Beta of Amazon Kindle SDK presents unique problems to software makers
If you're selling a broadband-connected device these days, it's almost required to have a platform for application development that goes along with it. The mobile phone space is overrun with different development options, heck, even <!external href="http://www.hp.com/hpinfo/newsroom/press/2009/090622a.html">networked printers have got one now.
Amazon is about to see if the Kindle e-book reader is a viable platform for third-party apps.
Today, the Web retailer announced that the limited beta of the Kindle Development Kit (KDK) will launch next month, and only a select number of participants will be allowed. Those chosen to participate in the beta will get sample code, full Kindle documentation and a Kindle emulator their for Windows, Linux or OS X machine.
Though the Amazon Kindle has a display that is largely incapable of animations, there are already companies developing "active content" for the e-reader. <!external href="http://www.handmark.com/">Handmark is making a Zagat guide, Sonic Boom is making word games, and puzzles such as Sudoku, and even EA has pledged support for for the platform, though it did not disclose what it is working on.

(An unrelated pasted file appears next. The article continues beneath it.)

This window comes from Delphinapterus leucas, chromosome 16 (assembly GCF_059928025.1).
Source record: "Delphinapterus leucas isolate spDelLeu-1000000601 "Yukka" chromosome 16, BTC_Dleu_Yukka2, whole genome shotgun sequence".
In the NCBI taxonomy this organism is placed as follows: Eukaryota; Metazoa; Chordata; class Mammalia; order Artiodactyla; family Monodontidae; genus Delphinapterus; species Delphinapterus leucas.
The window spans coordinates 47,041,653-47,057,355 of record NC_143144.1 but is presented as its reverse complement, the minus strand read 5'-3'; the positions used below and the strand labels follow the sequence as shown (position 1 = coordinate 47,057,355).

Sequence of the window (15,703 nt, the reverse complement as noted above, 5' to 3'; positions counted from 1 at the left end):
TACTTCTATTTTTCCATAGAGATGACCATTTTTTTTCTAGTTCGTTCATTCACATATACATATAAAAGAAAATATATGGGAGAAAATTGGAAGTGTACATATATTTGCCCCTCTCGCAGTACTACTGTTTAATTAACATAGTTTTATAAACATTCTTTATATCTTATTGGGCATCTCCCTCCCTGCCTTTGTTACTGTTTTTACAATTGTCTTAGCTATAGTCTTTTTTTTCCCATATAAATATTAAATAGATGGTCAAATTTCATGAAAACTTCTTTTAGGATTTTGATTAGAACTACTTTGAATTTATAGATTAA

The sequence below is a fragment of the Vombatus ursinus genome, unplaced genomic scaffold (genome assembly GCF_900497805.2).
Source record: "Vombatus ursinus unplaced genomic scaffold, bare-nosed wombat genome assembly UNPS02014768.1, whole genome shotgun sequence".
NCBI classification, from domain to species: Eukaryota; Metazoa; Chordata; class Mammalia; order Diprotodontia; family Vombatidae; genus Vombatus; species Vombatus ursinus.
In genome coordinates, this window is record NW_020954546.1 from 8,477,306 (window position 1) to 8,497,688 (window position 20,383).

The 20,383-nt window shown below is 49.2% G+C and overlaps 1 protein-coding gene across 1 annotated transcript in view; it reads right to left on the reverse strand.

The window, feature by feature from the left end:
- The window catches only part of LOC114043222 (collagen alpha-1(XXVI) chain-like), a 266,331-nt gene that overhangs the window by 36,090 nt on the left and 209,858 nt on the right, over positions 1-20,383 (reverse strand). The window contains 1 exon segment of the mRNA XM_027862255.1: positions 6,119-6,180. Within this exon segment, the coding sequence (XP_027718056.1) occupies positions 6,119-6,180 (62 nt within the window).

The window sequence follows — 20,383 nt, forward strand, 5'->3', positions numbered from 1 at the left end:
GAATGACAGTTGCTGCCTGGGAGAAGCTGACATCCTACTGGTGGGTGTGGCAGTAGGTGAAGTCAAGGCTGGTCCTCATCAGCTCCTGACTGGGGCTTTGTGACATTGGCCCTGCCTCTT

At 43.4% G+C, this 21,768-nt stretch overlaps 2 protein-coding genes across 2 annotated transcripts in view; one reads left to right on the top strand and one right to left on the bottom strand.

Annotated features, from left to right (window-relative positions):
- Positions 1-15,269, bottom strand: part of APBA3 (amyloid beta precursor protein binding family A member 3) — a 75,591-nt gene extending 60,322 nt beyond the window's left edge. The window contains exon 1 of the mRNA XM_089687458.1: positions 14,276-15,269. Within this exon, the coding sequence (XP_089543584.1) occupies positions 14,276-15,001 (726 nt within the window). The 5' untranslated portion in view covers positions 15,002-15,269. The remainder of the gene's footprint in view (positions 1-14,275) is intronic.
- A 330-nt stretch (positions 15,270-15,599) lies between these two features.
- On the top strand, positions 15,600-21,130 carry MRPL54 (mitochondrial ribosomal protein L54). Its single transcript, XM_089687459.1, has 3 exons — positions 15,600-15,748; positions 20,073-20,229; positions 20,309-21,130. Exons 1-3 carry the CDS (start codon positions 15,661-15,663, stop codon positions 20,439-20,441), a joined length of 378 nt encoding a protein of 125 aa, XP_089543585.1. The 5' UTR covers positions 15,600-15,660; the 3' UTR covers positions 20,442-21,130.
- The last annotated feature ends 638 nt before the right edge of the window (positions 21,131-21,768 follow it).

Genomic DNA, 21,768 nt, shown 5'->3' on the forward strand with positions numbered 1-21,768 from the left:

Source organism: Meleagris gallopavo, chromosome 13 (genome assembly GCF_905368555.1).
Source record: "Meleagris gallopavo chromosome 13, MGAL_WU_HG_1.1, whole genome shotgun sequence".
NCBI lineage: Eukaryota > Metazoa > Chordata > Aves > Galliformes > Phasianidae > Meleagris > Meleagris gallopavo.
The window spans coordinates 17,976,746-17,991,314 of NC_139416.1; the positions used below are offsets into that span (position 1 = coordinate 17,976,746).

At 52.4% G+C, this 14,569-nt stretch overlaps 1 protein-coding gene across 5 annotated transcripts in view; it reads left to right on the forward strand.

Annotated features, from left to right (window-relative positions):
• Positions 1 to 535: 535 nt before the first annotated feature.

<!media id=3412 right>But there are a number of limitations that developers will have to face in working with the Kindle, besides the unusually slow refresh rate of the Kindle's electrophoretic display. The popular e-reader's WhisperSync wireless connection, for one, presents an interesting dilemma in how developers would charge for their apps if there were to be a Kindle app store.
Developers that take advantage of the "free" wireless connectivity offered on the Kindle must take bandwidth usage into consideration when pricing their apps, and they must be able to cover those charges with the cost of the app. Free or one-time purchase apps, for example, can consume no more than 100 KB of wireless data per user per month. If they use more data than that, users will have to pay subscription charges (Amazon charges developers 15¢ per megabyte.)
Furthermore, for apps to be downloadable in the wireless Kindle Store, they cannot be larger than 10 MB in size. If they're bigger, they will only be downloadable on the desktop Kindle Store and then transferred to the device over USB.
However, the Kindle's easy-to-read display, long battery life and persistent 3G connection are traits that could elicit some clever and useful applications. To be included in the lottery for beta testers, visit <!external href="http://www.amazon.com/gp/feature.html/?ie=UTF8&docId=1000476231">Amazon's KDK beta site.